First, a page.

When You Wear the Name

Carol DunfeeFaithLeave a Comment

Growing up in church, I couldn’t help but learn the Ten Commandments. They are pretty basic rules for living. Don’t kill. Don’t steal. Don’t covet, etc.

But what if their meanings go much deeper than what we learned in Sunday school? What if each one is like a geode just waiting to be broken open? Geodes look like plain old rocks on the outside, but when you break them open, they are full of breath-taking gems.

Acts 19:11-16 helped me open a Commandment geode… 
In Ephesus, Paul earned a reputation for performing amazing miracles in Jesus’ name. God even removed diseases and evil spirits at the touch of Paul’s handkerchiefs. Calling that amazing is a gross understatement.
It’s not surprising that people wanted to tap into this amazing display of supernatural power. Seven sons of a high priest attempted to cast an evil spirit out of a man “by Jesus whom Paul proclaims”. The evil spirit retorted that he knew Jesus and Paul, but not these guys. He then stripped their clothes and beat them. The priest’s sons ran away in terror. 
This story reminded me of one of the Ten Commandments:

“You shall not take the name of the LORD your God in vain, for the LORD will not hold him guiltless who takes his name in vain.” –Exodus 20:7 ESV

I have always heard that this verse tells us not to use God’s name as profanity. 
But is that ALL it means?
Could there be more to this commandment?
What if the story of the priest’s sons illustrates another dimension of this verse?
I grabbed a Strong’s Exhaustive Concordance to dig a little deeper. I wanted to know what “take” and “vain” really meant in the Hebrew, their original language. I’m not a Hebrew scholar, but this is what I was able to piece together….
“Take” is from the Hebrew word nacah, which means “to lift”.  It is translated as many different words. The ones that stood out to me were take up, take away, wear, bear, advance. 
“Vain” is from the Hebrew word shav, which means “desolating, evil, guile, and idolatry”. It is translated as lie, lying, vain, and vanity. 
Let’s put those definitions and alternate translations back into the verse…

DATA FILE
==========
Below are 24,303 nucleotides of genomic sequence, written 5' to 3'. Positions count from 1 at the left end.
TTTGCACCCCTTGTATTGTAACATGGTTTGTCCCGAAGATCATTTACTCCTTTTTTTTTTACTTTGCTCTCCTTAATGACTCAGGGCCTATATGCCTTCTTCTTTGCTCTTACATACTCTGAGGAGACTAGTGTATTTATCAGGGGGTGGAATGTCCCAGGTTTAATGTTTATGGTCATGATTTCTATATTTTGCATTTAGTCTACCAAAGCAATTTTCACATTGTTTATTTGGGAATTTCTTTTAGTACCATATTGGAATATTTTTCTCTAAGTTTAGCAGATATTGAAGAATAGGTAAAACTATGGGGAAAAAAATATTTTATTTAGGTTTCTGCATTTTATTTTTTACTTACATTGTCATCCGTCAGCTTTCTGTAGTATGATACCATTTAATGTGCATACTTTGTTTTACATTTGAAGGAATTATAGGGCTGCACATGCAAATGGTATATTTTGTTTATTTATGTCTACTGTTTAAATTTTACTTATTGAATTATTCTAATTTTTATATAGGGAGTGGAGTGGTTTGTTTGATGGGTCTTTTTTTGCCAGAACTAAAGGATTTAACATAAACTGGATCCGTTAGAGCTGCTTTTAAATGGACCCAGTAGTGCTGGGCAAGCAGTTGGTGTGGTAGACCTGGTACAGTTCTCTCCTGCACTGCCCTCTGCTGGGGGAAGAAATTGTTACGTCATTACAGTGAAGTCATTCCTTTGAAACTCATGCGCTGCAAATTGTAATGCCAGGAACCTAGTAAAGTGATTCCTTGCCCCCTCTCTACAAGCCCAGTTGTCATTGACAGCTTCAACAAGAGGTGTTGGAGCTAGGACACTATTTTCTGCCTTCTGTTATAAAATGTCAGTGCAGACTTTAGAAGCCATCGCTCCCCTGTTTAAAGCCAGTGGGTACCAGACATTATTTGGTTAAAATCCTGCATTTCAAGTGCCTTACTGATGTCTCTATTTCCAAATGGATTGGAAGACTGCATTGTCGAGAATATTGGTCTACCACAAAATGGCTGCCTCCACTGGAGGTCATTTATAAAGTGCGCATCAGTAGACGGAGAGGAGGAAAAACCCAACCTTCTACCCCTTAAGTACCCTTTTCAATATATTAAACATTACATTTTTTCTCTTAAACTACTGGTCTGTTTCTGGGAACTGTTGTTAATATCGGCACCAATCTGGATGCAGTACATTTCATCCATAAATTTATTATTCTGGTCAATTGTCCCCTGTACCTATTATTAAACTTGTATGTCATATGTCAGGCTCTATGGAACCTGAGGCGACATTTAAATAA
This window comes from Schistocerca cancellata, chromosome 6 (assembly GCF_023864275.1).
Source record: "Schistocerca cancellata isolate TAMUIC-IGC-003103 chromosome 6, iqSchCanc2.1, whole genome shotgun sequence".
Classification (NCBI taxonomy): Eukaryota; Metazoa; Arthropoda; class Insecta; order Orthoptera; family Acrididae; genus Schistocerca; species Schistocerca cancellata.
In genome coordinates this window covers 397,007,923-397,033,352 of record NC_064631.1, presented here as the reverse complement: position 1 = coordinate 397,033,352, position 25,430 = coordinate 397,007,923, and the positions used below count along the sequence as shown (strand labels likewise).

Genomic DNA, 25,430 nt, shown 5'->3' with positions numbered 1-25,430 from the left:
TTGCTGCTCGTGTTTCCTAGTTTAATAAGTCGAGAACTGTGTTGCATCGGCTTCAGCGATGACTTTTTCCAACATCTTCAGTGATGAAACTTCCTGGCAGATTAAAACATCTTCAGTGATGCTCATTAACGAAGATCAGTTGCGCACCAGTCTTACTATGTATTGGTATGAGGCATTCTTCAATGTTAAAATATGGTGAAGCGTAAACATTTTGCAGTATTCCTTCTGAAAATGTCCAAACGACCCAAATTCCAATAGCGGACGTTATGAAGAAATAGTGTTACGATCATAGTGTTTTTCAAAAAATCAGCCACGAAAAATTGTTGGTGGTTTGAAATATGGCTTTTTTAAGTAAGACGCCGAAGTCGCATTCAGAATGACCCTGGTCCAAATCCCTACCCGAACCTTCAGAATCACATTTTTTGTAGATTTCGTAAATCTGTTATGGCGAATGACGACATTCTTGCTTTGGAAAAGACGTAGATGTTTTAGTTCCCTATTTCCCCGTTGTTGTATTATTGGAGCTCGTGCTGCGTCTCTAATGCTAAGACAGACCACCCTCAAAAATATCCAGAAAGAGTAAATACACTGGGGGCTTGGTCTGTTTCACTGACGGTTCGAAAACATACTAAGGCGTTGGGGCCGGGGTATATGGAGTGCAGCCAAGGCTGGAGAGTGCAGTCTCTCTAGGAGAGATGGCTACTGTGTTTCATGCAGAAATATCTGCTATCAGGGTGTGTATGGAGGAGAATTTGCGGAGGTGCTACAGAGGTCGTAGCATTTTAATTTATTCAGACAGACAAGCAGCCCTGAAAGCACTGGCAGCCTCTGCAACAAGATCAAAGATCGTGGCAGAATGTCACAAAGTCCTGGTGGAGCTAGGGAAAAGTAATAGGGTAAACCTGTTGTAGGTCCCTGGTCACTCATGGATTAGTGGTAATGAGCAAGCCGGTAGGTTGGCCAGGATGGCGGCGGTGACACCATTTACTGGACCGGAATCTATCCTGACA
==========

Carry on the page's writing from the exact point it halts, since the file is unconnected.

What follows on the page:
You shall not wear or take up the name of the LORD your God deceptively or destructively. 
Now THAT’s not the sanitized Sunday School version I grew up with!! This commandment is much more than a prohibition of profanity!!
God was commanding us to use His name honorably. He warned us of grave consequences if we wear His Name dishonestly. When we call ourselves Christians, we are wearing His name and taking it up.
Think about it…
By wearing His name, we imply that we have a relationship with Him.
By wearing His name, we claim that we are in a position to use the power of His name.
By wearing His name, we bear a great responsibility to represent God accurately.

We do not want to be like the priest’s sons who carelessly used Jesus’s name without first having a meaningful relationship with Him. 

Let’s take this a step further. Look at the damage that has been done by those who use God’s name as a whip to keep people under submission. Or by those who speak in His name, but allow their teaching to be tainted by tiny falsehoods. 
How on earth do we keep this commandment? How can we bear such a responsibility?
Seek Jesus first…above all things. 
Go to the source of truth, His Word, and ask Him to teach you. 
Don’t be satisfied with being spoon-fed by others. Dig in for yourself!!
Dear God, I repent for all the times I have disobeyed this commandment, not understanding what it meant. Help me to accurately bear Your Name. Enable me to use Your Name with the utmost of care and reverence. Amen.


About Carol Dunfee

Carol is a wife, mom, piano teacher, and blogger for Alaska Christian Women’s Ministry. Having grown up in church, life made her dissatisfied with empty religious traditions and trite answers. She discovered that Jesus alone is the way to real life and true contentment. Ever stumbling and learning herself, she invites her readers to experience God’s love and forgiveness like never before. Read more at CarolDunfee.com.

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